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Dear Dietitian: Confessions of Digestive Distress

Dear Dietitian: Confessions of Digestive Distress

A while back, when I was visiting an aunt and uncle I don’t see very often, my uncle told me that he’d been struggling with constipation. My aunt cringed—Bill!—mortified by the turn in our conversation. I laughed.

As a registered dietitian, I don’t squirm when people divulge their digestive secrets. My professional experience has long since numbed me to impolite topics, even when discussed in polite company. Perhaps my perception shift started when I had a summer job working as a nurse’s aide. At age 19, I learned to nonchalantly ask patients about their bowel movements, as if that were normal conversation.

So when my daughter’s 25-year-old coach pulled me aside and whispered that she had to give up dairy because of lactose intolerance, I understood her embarrassment. Face it: the symptoms of lactose intolerance—gas, bloating and diarrhea—aren’t exactly socially acceptable topics of discussion.

But as a registered dietitian it pains me when people ditch dairy. I know they think that they have to give up the great taste and good nutrition that milk, cheese and yogurt provide. But studies (and my professional experience) show that there are proven ways to manage this digestive difficulty. Even for those who are severely lactose intolerant.

Here are some easy tips:

  • Drink smaller amounts of milk at mealtimes, as other foods slow down digestion, giving the body more time to handle lactose.
  • Choose aged cheeses, such as cheddar, Swiss, and Gouda. The aging process used in the production of these cheeses makes them naturally low in lactose.
  • Try dipping into a cup of creamy yogurt. The active cultures it contains break down lactose.
  • Pour a tall glass of cold, lactose-free milk—which is real milk, just without the lactose.

And what would you say if I told you that even people who are lactose intolerant can (and should) fall in love with dairy again?

Please share your questions, strategies and stories about lactose intolerance in the comments section below. I’ll be writing a follow-up article to answer some of your questions, and to share what I’ve learned from years of helping people manage digestion problems so they can enjoy food and better health.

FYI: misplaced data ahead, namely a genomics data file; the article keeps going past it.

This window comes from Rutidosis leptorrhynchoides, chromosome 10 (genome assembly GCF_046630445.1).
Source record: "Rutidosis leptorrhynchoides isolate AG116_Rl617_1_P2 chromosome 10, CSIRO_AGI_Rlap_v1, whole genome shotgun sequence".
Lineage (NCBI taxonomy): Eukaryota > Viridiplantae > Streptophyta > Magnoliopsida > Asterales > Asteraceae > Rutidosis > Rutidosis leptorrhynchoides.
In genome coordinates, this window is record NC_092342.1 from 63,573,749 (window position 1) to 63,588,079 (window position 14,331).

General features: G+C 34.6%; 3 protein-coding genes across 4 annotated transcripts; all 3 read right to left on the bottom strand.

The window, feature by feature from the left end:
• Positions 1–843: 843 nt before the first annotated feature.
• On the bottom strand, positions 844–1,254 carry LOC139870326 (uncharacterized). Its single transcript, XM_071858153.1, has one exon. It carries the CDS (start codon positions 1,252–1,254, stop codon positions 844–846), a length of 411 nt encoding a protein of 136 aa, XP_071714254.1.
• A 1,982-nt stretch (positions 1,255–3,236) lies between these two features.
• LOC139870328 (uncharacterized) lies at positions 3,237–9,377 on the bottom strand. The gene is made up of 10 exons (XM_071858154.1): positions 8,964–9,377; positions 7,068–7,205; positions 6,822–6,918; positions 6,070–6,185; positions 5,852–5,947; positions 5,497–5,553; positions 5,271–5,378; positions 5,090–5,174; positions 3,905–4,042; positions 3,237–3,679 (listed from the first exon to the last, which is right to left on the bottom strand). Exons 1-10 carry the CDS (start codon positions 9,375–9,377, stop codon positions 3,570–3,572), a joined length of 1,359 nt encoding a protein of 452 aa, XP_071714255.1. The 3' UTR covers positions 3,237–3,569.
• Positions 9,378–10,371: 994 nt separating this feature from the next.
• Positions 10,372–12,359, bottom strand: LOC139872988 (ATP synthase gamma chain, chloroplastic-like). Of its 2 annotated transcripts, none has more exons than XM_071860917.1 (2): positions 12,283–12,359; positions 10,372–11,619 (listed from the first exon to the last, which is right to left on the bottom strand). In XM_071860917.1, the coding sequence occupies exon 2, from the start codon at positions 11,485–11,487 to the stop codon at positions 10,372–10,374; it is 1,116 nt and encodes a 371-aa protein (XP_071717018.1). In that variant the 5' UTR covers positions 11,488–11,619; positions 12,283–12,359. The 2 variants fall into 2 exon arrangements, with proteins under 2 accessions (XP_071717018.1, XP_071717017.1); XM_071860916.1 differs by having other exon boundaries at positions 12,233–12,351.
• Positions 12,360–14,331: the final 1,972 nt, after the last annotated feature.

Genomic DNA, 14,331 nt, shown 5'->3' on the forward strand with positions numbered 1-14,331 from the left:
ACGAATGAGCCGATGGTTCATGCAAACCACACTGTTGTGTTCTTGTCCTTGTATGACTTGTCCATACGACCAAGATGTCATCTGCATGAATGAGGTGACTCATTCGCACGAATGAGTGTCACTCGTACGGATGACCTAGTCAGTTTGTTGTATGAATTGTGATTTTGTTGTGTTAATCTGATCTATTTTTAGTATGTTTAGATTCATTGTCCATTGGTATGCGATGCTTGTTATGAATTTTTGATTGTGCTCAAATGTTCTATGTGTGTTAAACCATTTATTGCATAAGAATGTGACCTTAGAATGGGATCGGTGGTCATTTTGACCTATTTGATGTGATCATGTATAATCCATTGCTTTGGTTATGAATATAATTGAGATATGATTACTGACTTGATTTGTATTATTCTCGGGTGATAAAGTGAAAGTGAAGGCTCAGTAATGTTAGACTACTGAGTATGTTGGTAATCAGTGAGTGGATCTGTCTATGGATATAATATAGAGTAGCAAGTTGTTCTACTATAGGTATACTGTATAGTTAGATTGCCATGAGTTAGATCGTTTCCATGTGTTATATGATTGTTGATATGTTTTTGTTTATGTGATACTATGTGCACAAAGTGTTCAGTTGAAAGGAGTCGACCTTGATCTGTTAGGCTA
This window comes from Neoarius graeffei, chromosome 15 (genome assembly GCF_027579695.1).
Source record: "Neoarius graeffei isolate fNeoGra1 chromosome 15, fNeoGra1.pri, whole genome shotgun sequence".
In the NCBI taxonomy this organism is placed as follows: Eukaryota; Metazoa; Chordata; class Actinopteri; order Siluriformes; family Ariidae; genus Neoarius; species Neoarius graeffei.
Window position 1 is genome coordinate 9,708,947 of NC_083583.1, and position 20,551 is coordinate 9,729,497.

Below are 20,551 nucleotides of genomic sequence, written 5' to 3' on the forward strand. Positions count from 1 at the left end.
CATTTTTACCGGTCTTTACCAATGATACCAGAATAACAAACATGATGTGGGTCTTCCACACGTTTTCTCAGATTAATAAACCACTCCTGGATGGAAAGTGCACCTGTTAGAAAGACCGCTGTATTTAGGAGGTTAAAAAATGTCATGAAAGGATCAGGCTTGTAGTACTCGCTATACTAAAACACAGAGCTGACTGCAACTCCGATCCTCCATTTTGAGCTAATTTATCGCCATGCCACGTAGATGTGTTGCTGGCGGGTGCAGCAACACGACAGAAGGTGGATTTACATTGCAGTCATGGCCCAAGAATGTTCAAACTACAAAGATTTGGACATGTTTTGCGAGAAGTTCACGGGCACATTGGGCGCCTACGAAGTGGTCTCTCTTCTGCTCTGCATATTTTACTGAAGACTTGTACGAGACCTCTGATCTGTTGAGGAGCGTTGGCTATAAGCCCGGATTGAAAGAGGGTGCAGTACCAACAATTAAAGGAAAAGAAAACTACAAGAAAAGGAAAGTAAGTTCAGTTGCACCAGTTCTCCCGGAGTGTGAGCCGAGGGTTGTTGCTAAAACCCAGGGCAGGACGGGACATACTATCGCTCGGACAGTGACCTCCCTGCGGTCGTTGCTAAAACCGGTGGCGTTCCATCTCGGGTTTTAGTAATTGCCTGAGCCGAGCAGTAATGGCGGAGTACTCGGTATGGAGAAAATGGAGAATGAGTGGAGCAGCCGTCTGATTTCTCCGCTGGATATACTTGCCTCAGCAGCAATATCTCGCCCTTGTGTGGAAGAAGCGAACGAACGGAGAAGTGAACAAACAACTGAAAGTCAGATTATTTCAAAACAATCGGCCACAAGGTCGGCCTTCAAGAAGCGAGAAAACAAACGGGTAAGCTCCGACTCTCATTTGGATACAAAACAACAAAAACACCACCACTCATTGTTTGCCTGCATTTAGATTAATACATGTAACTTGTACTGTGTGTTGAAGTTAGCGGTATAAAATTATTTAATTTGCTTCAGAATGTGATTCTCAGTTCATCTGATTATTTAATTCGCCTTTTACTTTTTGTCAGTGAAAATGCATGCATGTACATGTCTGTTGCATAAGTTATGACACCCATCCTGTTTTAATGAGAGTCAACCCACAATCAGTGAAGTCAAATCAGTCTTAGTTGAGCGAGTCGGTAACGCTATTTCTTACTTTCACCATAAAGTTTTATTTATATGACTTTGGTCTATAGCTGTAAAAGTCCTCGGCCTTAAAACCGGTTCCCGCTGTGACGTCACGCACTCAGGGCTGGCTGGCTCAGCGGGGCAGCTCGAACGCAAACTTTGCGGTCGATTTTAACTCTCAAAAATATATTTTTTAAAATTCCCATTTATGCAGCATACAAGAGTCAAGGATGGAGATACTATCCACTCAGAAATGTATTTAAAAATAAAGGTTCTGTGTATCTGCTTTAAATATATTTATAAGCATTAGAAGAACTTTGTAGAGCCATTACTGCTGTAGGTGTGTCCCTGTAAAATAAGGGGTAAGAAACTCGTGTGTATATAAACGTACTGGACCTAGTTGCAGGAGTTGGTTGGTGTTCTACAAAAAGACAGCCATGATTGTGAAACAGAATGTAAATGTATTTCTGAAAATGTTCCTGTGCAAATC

Isabel Maples, M.Ed., R.D. is a registered dietitian in the Washington, D.C. area. She helps make food fun again by offering practical tips so people can eat healthier and enjoy their food choices, no matter what their lifestyle.

The views expressed in this article are those of the author and do not necessarily represent the views of, and should not be attributed to, POPSUGAR.

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Join The Conversation
CoMMember13629119555571 CoMMember13629119555571 4 years
What a great article! With all my experience cooking lactose-free I never realized that eating yogurt helped break down lactose. Thanks for the information!
AshleyWoodell AshleyWoodell 4 years
My 32 month old son has always been gassy and constipated. The doctor keeps telling me to give him a laxative when needed. We have been trying to potty train but it usually hurts him to go, so he refuses to use the potty, waiting until naptime or bedtime to go. My 11 month old daughter has become constipated now that she is drinking milk. We tried Soymilk for a couple of weeks, it didn't change anything for her and my son refuses to drink it. What can I do to help my children?
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